Figure 5—
Figure 5—

Photomicrograph of a section of the subcutaneous cranial mass in the Jersey cow in Figure 1. Notice the strong cytoplasmic immunostaining for glial fibrillary acid protein. Immunohistochemical stain.

Citation: Journal of the American Veterinary Medical Association 244, 3; 10.2460/javma.244.3.287

Morphologic Diagnosis and Case Summary

Morphologic diagnosis and case summary: primitive neuroectodermal tumor (PNET) with ependymal differentiation in a cow.

Comments

Integumentary and subcutaneous neoplasia of cattle, including papilloma virus–associated cutaneous fibropapillomas and squamous cell carcinomas associated with solar radiation in white-faced cattle, are common.1 Less common neoplastic conditions include peripheral nerve sheath tumors (eg, Schwannomas, neurofibromas, and neurilemomas)2–5 that may develop as nodular or varicose thickenings along nerve tracks or nerve roots.5

Primitive neuroectodermal tumors are a family of neoplasms that develop in human infants and children6 but have rarely been reported in cattle.4,7,8 They are formed from primitive neuroepithelial cells with a common embryonic appearance and are thought to develop from a multipotent stem cell capable of differentiation into neuronal, glial, and possibly mesenchymal cell lines.6 Primitive neuroectodermal tumor types include a variety of embryonal neoplasms, such as medulloblastomas, ependymoblastomas, neuroblastomas, and ganglioneuroblastomas as well as tumors classified as PNET with neuronal differentiation, PNET with ependymal cell differentiation, and PNET with glial differentiation.2,9 The specific classification of these tumors is based on their location, histologic features, and immunohistochemical staining properties. Such tumors may be difficult to classify beyond the designation of PNET because of their lack of reactivity to neuronal markers. In cattle, a variety of these embryonal tumor types have been described, including ependymoblastomas, medulloblastomas, neuroblastomas, ganglioneuroblastomas, and glioblastomas.4,10–14 Undifferentiated PNETs in the spinal cord and cerebrum of young cattle have also been recently reported.6,7 Similar to cases of PNET in humans, PNET with ependymal differentiation has developed in bovids that were 6 and 18 months old.11,12 The increasing incidence of PNETs in cattle, as reported in the veterinary medical literature, is likely attributable to an increasing frequency of immunotyping of tumors in cattle.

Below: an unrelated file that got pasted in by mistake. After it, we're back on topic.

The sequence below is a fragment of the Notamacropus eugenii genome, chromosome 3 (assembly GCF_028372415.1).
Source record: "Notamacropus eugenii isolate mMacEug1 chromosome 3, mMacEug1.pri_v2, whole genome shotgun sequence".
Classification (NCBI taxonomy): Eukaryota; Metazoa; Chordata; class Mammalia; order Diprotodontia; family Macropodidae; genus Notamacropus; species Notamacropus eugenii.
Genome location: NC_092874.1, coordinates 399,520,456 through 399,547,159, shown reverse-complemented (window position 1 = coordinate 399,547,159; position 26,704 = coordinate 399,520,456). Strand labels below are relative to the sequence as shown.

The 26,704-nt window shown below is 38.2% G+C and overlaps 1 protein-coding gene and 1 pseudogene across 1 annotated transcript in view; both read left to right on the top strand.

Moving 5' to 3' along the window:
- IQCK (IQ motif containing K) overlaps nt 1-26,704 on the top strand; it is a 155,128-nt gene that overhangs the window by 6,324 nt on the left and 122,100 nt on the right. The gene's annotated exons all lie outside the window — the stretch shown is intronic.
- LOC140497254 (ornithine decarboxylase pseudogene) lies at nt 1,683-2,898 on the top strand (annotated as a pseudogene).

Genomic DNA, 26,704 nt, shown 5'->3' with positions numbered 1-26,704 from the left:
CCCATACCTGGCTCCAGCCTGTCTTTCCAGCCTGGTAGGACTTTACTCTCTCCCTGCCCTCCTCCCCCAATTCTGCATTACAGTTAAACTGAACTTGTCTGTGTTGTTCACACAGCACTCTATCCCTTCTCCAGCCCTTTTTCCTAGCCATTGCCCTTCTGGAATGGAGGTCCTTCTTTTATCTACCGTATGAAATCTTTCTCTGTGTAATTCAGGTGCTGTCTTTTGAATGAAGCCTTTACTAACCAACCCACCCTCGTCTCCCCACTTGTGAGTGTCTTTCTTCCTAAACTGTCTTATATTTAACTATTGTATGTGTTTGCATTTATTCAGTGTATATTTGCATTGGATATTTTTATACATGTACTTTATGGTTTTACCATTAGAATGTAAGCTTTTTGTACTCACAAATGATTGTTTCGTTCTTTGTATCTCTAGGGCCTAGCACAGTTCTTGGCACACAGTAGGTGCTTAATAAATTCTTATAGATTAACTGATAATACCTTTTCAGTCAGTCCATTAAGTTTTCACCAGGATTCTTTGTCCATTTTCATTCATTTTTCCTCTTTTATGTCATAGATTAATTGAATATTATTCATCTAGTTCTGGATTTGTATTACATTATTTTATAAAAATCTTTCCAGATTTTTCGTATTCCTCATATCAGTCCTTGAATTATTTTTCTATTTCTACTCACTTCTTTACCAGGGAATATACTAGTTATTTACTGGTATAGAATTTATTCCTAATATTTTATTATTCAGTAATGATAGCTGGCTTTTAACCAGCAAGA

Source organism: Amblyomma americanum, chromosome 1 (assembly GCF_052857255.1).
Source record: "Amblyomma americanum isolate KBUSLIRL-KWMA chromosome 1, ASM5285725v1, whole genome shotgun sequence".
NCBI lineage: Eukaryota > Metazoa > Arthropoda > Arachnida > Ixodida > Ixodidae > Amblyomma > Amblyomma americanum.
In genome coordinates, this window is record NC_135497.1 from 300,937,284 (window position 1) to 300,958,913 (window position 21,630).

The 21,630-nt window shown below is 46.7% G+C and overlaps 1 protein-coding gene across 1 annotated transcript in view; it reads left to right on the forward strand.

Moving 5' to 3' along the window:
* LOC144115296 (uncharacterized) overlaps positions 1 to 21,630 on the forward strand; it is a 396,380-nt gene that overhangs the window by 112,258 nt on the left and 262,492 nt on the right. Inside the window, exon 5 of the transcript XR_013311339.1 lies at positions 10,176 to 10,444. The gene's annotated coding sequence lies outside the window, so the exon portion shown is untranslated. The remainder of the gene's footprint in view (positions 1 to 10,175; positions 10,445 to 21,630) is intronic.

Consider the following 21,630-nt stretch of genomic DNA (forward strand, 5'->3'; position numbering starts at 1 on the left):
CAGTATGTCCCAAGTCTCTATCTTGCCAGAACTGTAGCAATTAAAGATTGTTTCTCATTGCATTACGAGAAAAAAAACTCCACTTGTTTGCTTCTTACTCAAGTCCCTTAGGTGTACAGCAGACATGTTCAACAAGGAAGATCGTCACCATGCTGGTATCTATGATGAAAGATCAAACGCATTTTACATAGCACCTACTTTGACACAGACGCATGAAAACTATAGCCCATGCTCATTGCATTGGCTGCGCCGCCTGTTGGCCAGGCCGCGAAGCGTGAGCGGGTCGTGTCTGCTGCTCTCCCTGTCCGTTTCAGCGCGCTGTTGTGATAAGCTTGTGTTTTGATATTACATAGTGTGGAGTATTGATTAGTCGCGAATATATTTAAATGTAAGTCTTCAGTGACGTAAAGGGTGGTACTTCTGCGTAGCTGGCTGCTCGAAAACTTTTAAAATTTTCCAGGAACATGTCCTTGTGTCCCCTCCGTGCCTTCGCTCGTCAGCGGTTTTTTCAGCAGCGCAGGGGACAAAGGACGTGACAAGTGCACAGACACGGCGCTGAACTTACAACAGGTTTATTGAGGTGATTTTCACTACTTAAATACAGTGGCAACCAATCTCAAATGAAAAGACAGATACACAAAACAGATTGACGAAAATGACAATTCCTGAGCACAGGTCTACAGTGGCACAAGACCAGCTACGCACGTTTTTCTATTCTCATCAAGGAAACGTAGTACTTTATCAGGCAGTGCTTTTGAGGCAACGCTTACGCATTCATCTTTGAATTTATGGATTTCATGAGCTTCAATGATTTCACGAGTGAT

In the cow of the present report, the relationship of the initial mass with the site of antimicrobial injection was likely incidental. Drug insert information on the safety of SC administration of ceftiofur crystalline-free acida at the base of the ear was reviewed.15 Ceftiofur crystalline-free acida was administered SC to 2,926 beef cattle for comparison of its pharmacokinetics via 2 sites of administration (either the base of the ear or the middle third of the ear). Local tolerance of the SC injection was excellent, with no postinjection problems (excessive bleeding or leak back) in 99.8% of cattle. The drug insert information reports that on days 28 and 56 after injection, 97.8% and 98.9% of the cattle had no observable swelling at the injection site.15 Similar findings following ceftiofur crystalline-free acid administration in dairy cattle have been reported.1 Results of pharmacokinetic studies16,17 provide additional evidence that SC injection of ceftiofur crystalline-free acida is well tolerated in cattle with minimal, transient inflammation.